When you think of the first computer programmer, you probably don’t think of a woman, let alone a woman who dressed like this and lived in the mid-nineteenth century.
But I hate to break it to you, this woman is most likely the first computer programmer. In an industry known for it’s male-dominated atmosphere and workforce, it was actually a woman who started it all.
This is Ada Lovelace.
As an English mathematician and writer, she is known primarily for her work on Charles Babbage’s "early mechanical general-purpose computer." She created the first algorithm intended to be carried out by a machine—all the way back in the mid-1800s.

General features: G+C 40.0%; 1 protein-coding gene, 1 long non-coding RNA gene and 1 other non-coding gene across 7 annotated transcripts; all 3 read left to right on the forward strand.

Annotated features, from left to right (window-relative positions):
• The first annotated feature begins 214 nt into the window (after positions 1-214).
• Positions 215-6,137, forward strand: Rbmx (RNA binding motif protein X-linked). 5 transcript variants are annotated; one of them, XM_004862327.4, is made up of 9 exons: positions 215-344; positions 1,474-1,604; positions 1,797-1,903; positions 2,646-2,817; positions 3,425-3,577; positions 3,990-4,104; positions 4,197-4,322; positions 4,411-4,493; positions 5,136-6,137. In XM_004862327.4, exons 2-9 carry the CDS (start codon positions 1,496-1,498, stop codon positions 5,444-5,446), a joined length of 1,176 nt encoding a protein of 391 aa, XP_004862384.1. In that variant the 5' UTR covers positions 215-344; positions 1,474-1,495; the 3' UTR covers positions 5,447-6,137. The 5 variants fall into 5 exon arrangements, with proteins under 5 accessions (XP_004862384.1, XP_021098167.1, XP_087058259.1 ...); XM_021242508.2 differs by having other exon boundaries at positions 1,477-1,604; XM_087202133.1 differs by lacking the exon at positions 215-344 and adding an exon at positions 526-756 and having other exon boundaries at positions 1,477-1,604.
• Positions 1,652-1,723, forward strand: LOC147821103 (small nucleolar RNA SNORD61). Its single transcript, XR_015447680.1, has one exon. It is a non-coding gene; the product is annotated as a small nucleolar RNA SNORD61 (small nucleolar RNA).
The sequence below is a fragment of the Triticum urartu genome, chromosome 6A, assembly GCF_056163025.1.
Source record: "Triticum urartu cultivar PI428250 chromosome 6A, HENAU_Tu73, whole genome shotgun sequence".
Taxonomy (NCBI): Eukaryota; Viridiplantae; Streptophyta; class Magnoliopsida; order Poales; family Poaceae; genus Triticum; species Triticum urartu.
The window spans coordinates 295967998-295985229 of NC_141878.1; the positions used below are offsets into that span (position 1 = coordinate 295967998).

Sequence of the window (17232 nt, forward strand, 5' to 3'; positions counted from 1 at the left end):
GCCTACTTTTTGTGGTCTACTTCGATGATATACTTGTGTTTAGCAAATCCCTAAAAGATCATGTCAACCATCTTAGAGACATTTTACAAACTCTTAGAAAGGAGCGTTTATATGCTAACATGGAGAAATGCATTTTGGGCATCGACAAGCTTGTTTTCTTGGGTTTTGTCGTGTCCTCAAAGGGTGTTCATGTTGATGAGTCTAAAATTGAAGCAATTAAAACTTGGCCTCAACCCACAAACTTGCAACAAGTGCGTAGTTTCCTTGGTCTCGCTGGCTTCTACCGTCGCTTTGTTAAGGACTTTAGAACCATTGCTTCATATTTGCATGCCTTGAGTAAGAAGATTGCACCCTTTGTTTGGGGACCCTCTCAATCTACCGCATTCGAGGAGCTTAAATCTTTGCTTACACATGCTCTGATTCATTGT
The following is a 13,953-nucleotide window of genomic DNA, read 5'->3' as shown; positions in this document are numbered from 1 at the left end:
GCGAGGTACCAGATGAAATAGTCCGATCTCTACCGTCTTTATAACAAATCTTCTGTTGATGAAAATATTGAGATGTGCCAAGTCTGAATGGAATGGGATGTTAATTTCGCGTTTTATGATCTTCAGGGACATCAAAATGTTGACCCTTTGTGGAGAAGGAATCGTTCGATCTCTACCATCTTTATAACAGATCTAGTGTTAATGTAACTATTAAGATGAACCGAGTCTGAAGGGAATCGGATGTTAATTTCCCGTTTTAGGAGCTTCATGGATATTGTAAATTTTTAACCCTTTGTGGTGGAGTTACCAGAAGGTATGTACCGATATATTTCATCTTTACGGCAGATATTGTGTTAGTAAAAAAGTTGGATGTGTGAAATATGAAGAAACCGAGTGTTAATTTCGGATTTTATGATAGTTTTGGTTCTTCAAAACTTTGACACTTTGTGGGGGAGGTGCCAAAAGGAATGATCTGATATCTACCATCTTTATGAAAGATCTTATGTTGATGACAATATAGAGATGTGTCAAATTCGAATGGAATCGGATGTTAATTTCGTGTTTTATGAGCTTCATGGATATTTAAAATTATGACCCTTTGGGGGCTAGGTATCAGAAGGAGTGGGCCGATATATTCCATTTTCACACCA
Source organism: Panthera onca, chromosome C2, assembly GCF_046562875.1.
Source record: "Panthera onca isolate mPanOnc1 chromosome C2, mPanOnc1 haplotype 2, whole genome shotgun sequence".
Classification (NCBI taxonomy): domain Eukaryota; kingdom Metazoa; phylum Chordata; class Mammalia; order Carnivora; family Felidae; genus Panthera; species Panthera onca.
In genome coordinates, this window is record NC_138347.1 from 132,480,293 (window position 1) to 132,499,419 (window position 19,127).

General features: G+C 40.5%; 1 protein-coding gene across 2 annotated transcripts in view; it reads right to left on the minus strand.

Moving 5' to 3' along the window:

As the only child born within Lord Byron’s marriage, Ada’s mother pushed her towards mathematics and logic to drive Ada away from the arts and poetics after the marriage between her parents fell apart and Lord Byron fled the country. As a young woman, Ada took up a friendship with Charles Babbage. While translating an Italian article on Babbage’s Analytical Engine, Lovelace included her own notes on the machine. Her notes included what many consider to be the first computer program—her algorithm meant to be carried out by a machine.
But what makes Ada even more unique is that she saw computers differently. While most mathematicians, Babbage included, were focused on number crunching as a function of Analytical Engines, Ada envisioned a world where machines would be more of a collaborative tool.
So as we celebrate Women’s History Month in March, we at Envoc want to tip our hats to the lady that started computer programming—Ada Lovelace.
There are many organizations dedicated to supporting women in the tech industry. Here are a few: